We believe there are simply two types of properties of nature.
- Cause and effect behavioral properties
- Phenomenal properties
Things that have phenomenal properties also have behavioral properties. As such they are susceptible to traditional observation via our senses or scientific instruments according to their causal behavior.
When A 'red' strawberry reflects 700 nm light the resulting pattern of 700 nm light abstractly represents 'red', but fundamentally is not anything like 'red'. This abstracted 'red' information transitions through many more physical representations as it travels into our eyes and on to our consciousness. Similarly, none of these intermediate representations are neither fundamentally or phenomenally like 'red'. They are just behaving in a way that can abstractly represent or be mapped to 'red'.
The final result of the perception process is some phenomenal information in our visual field. This final phenomenal representation is what true 'red' fundamentally is. We believe this red to be a fundamental property of something in our brain. The fact that the strawberry reflects 700 nm light has nothing to do with 'red' other than it is what our brain happens to represent it with. Phenomenally, we have no idea what the strawberry is really like. We only know what it behaves like, and our brain represent this behavior with phenomenal 'red'.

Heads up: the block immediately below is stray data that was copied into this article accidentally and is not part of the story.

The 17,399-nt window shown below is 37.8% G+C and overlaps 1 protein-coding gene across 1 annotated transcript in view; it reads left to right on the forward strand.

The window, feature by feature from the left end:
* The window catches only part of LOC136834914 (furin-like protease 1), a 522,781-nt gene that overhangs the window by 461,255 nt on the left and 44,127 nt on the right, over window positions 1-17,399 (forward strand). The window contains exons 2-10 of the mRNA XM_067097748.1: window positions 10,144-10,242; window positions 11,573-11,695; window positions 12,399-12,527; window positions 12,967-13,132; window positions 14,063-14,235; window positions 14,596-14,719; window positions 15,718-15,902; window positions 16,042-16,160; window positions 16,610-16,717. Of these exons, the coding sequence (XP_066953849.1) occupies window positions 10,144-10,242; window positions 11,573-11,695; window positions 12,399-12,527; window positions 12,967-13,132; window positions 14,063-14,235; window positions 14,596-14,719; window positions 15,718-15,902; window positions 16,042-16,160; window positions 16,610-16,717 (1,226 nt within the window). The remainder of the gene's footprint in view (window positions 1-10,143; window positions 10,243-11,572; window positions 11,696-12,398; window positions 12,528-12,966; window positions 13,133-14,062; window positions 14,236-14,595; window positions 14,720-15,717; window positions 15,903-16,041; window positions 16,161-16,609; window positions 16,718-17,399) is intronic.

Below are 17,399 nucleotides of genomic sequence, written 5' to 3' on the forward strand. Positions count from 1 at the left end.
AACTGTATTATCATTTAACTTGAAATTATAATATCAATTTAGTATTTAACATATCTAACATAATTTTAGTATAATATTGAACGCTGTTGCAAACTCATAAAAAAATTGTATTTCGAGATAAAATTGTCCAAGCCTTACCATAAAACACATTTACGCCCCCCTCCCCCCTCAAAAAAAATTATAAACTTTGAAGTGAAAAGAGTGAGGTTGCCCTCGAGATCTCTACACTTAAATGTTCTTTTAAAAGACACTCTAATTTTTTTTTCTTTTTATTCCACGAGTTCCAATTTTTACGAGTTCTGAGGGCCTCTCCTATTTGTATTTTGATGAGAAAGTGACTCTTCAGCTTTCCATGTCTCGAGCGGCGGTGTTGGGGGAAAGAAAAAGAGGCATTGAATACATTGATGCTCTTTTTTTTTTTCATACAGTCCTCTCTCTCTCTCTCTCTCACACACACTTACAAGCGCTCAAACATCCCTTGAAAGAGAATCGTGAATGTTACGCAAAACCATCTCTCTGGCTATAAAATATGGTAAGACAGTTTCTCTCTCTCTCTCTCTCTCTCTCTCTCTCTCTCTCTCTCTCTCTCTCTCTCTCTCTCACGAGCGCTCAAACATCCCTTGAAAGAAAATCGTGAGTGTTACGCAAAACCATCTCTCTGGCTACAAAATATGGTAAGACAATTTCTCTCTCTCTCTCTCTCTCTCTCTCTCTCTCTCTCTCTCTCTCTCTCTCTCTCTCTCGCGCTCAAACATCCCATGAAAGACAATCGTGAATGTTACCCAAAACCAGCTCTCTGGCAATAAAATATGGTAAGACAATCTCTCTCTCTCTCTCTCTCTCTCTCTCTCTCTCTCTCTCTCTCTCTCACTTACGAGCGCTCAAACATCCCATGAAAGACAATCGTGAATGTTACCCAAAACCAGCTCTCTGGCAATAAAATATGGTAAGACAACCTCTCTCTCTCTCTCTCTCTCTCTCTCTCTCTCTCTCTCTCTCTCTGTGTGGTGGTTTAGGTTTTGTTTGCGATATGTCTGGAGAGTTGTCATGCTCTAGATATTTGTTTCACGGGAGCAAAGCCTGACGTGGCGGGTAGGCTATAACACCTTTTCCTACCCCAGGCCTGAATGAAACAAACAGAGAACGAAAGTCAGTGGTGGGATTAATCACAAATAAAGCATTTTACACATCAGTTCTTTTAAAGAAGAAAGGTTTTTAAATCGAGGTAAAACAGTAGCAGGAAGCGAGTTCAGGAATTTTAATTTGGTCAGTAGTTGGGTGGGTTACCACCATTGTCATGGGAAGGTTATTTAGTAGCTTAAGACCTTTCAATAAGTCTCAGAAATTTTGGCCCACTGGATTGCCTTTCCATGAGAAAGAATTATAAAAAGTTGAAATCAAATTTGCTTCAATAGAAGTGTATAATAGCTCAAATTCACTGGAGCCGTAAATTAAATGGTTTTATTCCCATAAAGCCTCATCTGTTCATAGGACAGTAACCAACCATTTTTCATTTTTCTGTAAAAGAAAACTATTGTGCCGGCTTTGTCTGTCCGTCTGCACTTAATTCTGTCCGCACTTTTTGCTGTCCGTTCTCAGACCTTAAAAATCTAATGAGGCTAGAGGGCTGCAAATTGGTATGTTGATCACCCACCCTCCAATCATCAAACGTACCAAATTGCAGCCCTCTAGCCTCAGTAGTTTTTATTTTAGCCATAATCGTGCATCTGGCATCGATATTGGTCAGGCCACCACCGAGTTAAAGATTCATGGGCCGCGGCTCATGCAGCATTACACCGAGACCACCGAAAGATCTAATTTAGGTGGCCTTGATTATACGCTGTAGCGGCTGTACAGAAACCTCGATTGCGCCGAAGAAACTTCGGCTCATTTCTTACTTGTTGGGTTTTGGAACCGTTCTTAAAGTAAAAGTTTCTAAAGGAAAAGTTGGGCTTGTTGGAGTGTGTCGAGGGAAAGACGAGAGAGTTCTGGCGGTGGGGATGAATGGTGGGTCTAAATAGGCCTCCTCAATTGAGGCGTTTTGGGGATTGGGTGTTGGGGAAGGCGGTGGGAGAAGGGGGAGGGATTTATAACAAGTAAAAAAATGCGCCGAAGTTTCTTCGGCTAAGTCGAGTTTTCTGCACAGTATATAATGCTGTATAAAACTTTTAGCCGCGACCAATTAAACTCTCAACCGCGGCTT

If we shined some light on whatever it is in our brain that has this phenomenal property, it surely would not reflect the same 700 nm light. It would much more likely reflect some 'grey' or some other brain color. But, again, such reflected light would not be fundamentally or phenomenally anything like 'red'. The grey light would simply represent what our brain uses to represent whatever it is in our brain that has these 'red' phenomenal properties.
For a description of how we believe these phenomenal properties can be 'effed', as in 'effing' the ineffable, see the parent Representational Qualia Theory camp
This theory is a competitor to David Chalmers 'arises from any equivalent functional organization' theory
. For more detail about this, and how this competes with that and other theories regarding the 'Hard Problem' see this parallel camp we are also in here